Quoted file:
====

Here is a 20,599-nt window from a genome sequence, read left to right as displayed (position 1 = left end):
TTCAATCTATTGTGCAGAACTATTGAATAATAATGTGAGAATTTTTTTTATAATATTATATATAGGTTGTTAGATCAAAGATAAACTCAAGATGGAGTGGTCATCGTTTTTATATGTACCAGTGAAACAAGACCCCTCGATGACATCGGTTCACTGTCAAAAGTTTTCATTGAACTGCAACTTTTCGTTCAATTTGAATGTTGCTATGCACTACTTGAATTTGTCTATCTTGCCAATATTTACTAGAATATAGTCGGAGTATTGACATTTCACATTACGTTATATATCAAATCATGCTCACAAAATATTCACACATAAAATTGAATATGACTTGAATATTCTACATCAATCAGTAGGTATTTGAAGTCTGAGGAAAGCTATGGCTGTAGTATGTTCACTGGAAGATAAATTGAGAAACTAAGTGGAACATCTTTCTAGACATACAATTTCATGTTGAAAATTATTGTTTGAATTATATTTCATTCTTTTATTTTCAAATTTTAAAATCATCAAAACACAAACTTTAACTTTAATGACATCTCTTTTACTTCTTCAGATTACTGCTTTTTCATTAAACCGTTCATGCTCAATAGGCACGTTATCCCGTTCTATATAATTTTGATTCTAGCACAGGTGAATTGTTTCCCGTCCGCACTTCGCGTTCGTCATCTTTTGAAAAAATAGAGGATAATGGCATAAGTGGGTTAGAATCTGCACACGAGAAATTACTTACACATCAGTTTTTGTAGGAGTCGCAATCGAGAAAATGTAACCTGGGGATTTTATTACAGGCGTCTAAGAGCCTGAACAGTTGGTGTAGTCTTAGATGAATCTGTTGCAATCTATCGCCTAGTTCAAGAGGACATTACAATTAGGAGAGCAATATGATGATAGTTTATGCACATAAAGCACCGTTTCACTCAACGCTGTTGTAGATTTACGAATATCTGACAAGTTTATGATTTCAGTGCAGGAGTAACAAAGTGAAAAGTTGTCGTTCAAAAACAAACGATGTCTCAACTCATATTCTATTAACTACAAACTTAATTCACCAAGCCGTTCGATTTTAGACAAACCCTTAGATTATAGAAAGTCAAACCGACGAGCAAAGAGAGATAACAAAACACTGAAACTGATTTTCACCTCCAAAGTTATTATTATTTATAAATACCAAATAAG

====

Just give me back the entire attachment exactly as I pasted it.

Here is a 20,599-nt window from a genome sequence, read left to right as displayed (position 1 = left end):
TTCAATCTATTGTGCAGAACTATTGAATAATAATGTGAGAATTTTTTTTATAATATTATATATAGGTTGTTAGATCAAAGATAAACTCAAGATGGAGTGGTCATCGTTTTTATATGTACCAGTGAAACAAGACCCCTCGATGACATCGGTTCACTGTCAAAAGTTTTCATTGAACTGCAACTTTTCGTTCAATTTGAATGTTGCTATGCACTACTTGAATTTGTCTATCTTGCCAATATTTACTAGAATATAGTCGGAGTATTGACATTTCACATTACGTTATATATCAAATCATGCTCACAAAATATTCACACATAAAATTGAATATGACTTGAATATTCTACATCAATCAGTAGGTATTTGAAGTCTGAGGAAAGCTATGGCTGTAGTATGTTCACTGGAAGATAAATTGAGAAACTAAGTGGAACATCTTTCTAGACATACAATTTCATGTTGAAAATTATTGTTTGAATTATATTTCATTCTTTTATTTTCAAATTTTAAAATCATCAAAACACAAACTTTAACTTTAATGACATCTCTTTTACTTCTTCAGATTACTGCTTTTTCATTAAACCGTTCATGCTCAATAGGCACGTTATCCCGTTCTATATAATTTTGATTCTAGCACAGGTGAATTGTTTCCCGTCCGCACTTCGCGTTCGTCATCTTTTGAAAAAATAGAGGATAATGGCATAAGTGGGTTAGAATCTGCACACGAGAAATTACTTACACATCAGTTTTTGTAGGAGTCGCAATCGAGAAAATGTAACCTGGGGATTTTATTACAGGCGTCTAAGAGCCTGAACAGTTGGTGTAGTCTTAGATGAATCTGTTGCAATCTATCGCCTAGTTCAAGAGGACATTACAATTAGGAGAGCAATATGATGATAGTTTATGCACATAAAGCACCGTTTCACTCAACGCTGTTGTAGATTTACGAATATCTGACAAGTTTATGATTTCAGTGCAGGAGTAACAAAGTGAAAAGTTGTCGTTCAAAAACAAACGATGTCTCAACTCATATTCTATTAACTACAAACTTAATTCACCAAGCCGTTCGATTTTAGACAAACCCTTAGATTATAGAAAGTCAAACCGACGAGCAAAGAGAGATAACAAAACACTGAAACTGATTTTCACCTCCAAAGTTATTATTATTTATAAATACCAAATAAG